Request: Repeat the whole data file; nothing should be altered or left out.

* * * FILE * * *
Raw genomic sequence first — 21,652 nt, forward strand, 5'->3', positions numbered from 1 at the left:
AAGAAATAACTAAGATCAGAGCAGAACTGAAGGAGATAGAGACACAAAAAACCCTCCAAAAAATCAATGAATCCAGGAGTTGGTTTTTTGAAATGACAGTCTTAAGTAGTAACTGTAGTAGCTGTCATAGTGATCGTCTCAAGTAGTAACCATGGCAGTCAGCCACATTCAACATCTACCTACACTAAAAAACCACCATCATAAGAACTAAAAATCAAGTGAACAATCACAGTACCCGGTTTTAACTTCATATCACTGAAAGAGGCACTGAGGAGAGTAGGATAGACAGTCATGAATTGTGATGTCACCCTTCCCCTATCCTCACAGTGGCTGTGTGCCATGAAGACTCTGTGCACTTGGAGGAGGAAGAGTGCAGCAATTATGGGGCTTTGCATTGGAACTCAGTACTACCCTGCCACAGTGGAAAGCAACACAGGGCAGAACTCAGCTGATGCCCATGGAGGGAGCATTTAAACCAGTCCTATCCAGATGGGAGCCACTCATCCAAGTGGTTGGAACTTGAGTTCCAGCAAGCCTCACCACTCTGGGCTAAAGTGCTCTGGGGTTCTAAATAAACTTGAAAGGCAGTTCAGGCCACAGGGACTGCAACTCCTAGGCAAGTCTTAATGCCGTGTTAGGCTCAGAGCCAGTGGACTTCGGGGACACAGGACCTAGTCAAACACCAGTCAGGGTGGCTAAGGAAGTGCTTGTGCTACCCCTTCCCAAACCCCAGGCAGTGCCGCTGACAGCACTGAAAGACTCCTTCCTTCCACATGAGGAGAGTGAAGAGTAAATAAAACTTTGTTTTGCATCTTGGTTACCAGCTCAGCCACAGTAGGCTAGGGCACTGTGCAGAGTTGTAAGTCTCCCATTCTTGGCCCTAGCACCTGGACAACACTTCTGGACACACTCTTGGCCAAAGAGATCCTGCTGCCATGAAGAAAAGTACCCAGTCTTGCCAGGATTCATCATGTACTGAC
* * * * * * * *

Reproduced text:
Raw genomic sequence first — 21,652 nt, forward strand, 5'->3', positions numbered from 1 at the left:
AAGAAATAACTAAGATCAGAGCAGAACTGAAGGAGATAGAGACACAAAAAACCCTCCAAAAAATCAATGAATCCAGGAGTTGGTTTTTTGAAATGACAGTCTTAAGTAGTAACTGTAGTAGCTGTCATAGTGATCGTCTCAAGTAGTAACCATGGCAGTCAGCCACATTCAACATCTACCTACACTAAAAAACCACCATCATAAGAACTAAAAATCAAGTGAACAATCACAGTACCCGGTTTTAACTTCATATCACTGAAAGAGGCACTGAGGAGAGTAGGATAGACAGTCATGAATTGTGATGTCACCCTTCCCCTATCCTCACAGTGGCTGTGTGCCATGAAGACTCTGTGCACTTGGAGGAGGAAGAGTGCAGCAATTATGGGGCTTTGCATTGGAACTCAGTACTACCCTGCCACAGTGGAAAGCAACACAGGGCAGAACTCAGCTGATGCCCATGGAGGGAGCATTTAAACCAGTCCTATCCAGATGGGAGCCACTCATCCAAGTGGTTGGAACTTGAGTTCCAGCAAGCCTCACCACTCTGGGCTAAAGTGCTCTGGGGTTCTAAATAAACTTGAAAGGCAGTTCAGGCCACAGGGACTGCAACTCCTAGGCAAGTCTTAATGCCGTGTTAGGCTCAGAGCCAGTGGACTTCGGGGACACAGGACCTAGTCAAACACCAGTCAGGGTGGCTAAGGAAGTGCTTGTGCTACCCCTTCCCAAACCCCAGGCAGTGCCGCTGACAGCACTGAAAGACTCCTTCCTTCCACATGAGGAGAGTGAAGAGTAAATAAAACTTTGTTTTGCATCTTGGTTACCAGCTCAGCCACAGTAGGCTAGGGCACTGTGCAGAGTTGTAAGTCTCCCATTCTTGGCCCTAGCACCTGGACAACACTTCTGGACACACTCTTGGCCAAAGAGATCCTGCTGCCATGAAGAAAAGTACCCAGTCTTGCCAGGATTCATCATGTACTGAC